Sugary drinks make up the latest product category to come under attack of those in Washington who would like to improve the health of the average American, raise money, or both. The drinks take a large share of the blame for the US obesity epidemic. They also spend a lot of money with broadcasters.
A number being batted around, according to the New York Times, is a tax of one penny per ounce – a serious levy that will hit up the average can for 12 cents, and a twelve-pack of such cans for $1.44.
The tax would apply to sodas, energy drinks, sports drinks, and certain juices and iced teas, and would not apply to sugar-free drinks.
It is estimated that such a tax would pour almost $15B into the US Treasury in its first year – where it would be applied toward health care initiatives.
Beverage manufacturers complain that the tax would significantly lower consumption, but health and science experts celebrate that it would lower consumption, and would contribute to reductions in per capita weight and reduced health risks – however, the extent of the benefits are a matter of dispute and even supporters of the tax have no definitive proof that they would be significant. But they say even a modest benefit would be a good thing.
Coca Cola CEO Muhtar Kent is outraged, however, that the government would step in and tell “people what to eat and what to drink.” The American Beverage Association has formed Americans Against Food Taxes to combat the proposal, a group which has already taken to the airwaves to make its case.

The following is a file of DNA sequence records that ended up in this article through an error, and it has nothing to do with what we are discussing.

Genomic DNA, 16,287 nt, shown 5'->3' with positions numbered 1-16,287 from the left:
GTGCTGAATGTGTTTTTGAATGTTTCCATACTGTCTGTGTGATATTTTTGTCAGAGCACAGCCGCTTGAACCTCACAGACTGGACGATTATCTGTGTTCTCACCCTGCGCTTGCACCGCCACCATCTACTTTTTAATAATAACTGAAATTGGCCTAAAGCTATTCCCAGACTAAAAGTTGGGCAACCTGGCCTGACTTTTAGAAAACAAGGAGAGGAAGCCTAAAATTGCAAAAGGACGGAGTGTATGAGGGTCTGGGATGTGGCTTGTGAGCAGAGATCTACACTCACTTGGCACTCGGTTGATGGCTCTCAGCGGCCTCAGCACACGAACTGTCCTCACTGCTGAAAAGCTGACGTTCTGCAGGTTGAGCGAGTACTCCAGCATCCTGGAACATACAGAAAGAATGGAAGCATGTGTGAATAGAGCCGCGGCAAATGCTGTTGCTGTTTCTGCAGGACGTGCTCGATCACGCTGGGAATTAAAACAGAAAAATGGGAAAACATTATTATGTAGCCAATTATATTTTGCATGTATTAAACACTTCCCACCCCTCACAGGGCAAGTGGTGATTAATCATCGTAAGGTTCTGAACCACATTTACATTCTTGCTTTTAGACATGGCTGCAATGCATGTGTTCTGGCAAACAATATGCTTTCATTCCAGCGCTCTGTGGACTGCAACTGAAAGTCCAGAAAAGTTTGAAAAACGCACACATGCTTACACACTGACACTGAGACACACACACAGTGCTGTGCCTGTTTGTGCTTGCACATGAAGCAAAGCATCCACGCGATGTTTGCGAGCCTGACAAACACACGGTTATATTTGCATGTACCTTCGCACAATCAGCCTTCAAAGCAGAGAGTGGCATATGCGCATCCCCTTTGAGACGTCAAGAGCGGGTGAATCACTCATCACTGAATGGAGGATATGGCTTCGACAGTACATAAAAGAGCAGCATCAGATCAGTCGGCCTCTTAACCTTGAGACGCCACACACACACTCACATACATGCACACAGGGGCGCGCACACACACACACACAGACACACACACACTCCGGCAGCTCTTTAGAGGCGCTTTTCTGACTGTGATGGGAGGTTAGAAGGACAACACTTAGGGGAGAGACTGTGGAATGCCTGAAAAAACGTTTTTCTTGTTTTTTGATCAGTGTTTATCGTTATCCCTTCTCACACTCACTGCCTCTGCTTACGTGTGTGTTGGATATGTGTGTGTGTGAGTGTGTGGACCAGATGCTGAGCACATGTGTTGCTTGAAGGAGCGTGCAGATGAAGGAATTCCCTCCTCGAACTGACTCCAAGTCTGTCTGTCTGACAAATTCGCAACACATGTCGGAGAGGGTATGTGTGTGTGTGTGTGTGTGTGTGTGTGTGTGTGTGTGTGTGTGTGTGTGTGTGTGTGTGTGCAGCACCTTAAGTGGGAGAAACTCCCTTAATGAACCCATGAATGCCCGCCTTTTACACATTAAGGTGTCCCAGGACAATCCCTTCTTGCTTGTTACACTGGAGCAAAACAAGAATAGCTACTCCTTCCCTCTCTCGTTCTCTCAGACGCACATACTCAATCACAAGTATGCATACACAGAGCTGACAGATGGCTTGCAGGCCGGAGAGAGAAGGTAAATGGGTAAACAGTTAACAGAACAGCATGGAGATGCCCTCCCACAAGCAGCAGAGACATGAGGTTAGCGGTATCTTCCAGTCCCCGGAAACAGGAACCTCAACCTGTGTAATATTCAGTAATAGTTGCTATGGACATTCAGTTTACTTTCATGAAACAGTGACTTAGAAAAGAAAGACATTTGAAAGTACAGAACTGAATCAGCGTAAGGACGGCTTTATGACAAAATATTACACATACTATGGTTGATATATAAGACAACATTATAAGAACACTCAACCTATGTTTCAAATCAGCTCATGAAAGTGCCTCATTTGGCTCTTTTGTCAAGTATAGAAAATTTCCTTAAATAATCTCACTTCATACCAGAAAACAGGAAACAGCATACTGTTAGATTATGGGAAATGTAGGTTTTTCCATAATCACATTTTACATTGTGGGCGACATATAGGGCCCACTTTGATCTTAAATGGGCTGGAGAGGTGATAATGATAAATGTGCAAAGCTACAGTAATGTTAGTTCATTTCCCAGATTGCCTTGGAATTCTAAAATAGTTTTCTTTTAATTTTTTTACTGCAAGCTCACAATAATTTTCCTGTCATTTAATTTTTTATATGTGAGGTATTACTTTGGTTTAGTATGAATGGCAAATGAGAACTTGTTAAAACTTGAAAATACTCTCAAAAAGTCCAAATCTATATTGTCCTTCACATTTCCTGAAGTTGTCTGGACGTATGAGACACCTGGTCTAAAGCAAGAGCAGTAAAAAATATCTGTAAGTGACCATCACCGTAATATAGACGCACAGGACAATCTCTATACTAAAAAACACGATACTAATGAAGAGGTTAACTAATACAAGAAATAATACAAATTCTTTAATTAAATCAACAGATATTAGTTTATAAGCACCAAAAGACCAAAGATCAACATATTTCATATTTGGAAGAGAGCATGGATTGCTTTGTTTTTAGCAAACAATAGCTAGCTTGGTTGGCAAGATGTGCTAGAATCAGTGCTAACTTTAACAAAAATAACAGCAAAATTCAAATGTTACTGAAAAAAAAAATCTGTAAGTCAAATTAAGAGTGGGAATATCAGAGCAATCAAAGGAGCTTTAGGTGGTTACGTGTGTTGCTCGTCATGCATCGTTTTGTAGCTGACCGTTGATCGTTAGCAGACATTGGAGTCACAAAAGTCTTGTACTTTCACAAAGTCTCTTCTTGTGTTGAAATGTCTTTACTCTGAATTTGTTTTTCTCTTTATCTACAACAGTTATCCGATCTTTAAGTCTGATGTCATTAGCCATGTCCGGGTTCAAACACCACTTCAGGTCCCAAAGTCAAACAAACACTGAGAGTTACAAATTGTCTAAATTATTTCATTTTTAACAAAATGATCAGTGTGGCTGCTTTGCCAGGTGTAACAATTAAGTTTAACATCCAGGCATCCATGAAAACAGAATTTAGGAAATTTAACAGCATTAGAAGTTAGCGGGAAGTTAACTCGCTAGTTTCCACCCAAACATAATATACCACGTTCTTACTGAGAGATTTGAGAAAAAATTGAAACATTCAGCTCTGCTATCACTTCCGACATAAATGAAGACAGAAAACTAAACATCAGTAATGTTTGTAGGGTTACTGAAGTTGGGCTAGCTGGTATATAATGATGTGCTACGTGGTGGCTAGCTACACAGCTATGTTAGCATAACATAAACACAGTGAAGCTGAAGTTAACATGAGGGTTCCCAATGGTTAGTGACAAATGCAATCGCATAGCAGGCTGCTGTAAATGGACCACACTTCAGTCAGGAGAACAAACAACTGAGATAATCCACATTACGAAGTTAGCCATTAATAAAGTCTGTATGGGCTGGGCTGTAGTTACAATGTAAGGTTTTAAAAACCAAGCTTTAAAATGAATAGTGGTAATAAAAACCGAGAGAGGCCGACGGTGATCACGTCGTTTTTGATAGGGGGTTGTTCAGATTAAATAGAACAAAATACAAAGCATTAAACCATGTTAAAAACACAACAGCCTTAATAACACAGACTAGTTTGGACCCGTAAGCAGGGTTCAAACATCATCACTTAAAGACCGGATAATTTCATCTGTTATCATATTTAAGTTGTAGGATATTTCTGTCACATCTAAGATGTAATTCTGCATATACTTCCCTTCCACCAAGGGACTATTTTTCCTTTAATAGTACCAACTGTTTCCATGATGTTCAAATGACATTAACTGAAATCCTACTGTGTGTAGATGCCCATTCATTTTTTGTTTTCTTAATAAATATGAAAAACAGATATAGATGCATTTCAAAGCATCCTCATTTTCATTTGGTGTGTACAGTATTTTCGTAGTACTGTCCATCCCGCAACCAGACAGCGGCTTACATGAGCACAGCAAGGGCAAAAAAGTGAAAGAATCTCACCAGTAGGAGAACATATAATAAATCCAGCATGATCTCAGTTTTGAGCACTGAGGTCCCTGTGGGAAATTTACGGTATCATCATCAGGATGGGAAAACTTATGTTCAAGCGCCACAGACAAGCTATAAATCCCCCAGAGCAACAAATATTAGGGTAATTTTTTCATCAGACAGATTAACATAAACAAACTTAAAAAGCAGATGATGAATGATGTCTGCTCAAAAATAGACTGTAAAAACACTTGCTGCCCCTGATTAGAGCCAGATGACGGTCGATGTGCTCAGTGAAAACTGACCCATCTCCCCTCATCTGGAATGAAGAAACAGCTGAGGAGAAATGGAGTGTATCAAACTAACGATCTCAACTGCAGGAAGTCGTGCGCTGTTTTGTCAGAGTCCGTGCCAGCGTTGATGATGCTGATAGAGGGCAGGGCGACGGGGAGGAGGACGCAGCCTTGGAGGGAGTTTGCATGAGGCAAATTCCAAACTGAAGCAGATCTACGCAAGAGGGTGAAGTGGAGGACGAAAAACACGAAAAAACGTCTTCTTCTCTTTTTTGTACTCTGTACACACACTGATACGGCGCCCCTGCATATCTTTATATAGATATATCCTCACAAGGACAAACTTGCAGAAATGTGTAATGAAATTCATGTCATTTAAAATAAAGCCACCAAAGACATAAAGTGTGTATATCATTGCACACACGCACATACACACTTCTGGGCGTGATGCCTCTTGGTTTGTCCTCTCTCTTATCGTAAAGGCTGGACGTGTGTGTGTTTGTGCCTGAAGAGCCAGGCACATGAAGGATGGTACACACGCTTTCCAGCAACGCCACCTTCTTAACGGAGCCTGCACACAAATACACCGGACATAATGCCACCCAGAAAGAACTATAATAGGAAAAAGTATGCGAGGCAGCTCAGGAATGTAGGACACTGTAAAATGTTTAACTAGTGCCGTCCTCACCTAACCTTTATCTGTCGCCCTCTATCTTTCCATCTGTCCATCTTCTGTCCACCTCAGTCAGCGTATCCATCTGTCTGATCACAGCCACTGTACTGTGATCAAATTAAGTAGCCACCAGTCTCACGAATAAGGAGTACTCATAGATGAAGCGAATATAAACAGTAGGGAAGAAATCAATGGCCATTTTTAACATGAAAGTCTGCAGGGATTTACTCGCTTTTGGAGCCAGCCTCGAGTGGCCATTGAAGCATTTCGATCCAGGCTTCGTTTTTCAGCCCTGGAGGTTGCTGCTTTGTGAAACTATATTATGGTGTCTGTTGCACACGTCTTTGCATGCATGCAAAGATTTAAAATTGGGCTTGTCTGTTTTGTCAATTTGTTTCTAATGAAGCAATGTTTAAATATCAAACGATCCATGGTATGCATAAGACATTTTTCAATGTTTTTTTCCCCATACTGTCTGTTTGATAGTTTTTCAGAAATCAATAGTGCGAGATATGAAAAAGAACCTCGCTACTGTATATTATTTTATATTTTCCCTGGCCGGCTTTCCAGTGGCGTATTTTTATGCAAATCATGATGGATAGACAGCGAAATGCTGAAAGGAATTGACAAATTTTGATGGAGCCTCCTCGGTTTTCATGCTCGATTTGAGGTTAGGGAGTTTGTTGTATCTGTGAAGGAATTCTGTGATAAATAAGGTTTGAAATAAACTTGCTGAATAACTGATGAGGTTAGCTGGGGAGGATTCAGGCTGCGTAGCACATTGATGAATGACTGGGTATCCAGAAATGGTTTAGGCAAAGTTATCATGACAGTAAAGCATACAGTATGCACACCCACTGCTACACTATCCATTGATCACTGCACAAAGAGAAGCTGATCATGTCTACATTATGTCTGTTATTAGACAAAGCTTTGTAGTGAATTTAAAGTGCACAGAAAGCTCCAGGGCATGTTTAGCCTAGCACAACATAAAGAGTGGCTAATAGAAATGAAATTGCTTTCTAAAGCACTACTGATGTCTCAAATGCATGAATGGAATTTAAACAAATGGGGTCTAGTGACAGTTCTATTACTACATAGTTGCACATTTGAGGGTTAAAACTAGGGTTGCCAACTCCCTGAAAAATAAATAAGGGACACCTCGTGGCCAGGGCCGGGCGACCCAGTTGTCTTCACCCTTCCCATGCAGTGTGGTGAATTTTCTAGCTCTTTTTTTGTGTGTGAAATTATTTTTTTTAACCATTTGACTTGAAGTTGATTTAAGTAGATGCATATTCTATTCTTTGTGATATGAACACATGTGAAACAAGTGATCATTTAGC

RBR/TVBR observation: While we’re sure that this will not be a good thing for broadcasters, we aren’t quite sure they would be the most severely impacted business, especially if manufacturers spend money to move consumers over to sugar free drinks.
Speaking from personal experience, when we were children in a large, on-a-budget family, we would never, ever have considered switching from our fruit-flavored store brand sodas for one of Mom’s newfangled diet drinks and their gnarly aftertastes.
Those days are long gone, and in our family, both of our tweens, neither of whom are overweight, have switched over to sugar free soda without complaint in order to stay that way.
We suspect that the beverage industry will fight this tax tooth and nail, and they have already been running ads in our area (and we’re sure if we’re seeing it, so are millions and millions of other Americans). But even if the beverage industry loses and the tax becomes a reality, we know it is quite possible they could move most Americans to new sugar free formulations of their favorite drinks.
The industry that is in real trouble in our estimation? Sugar.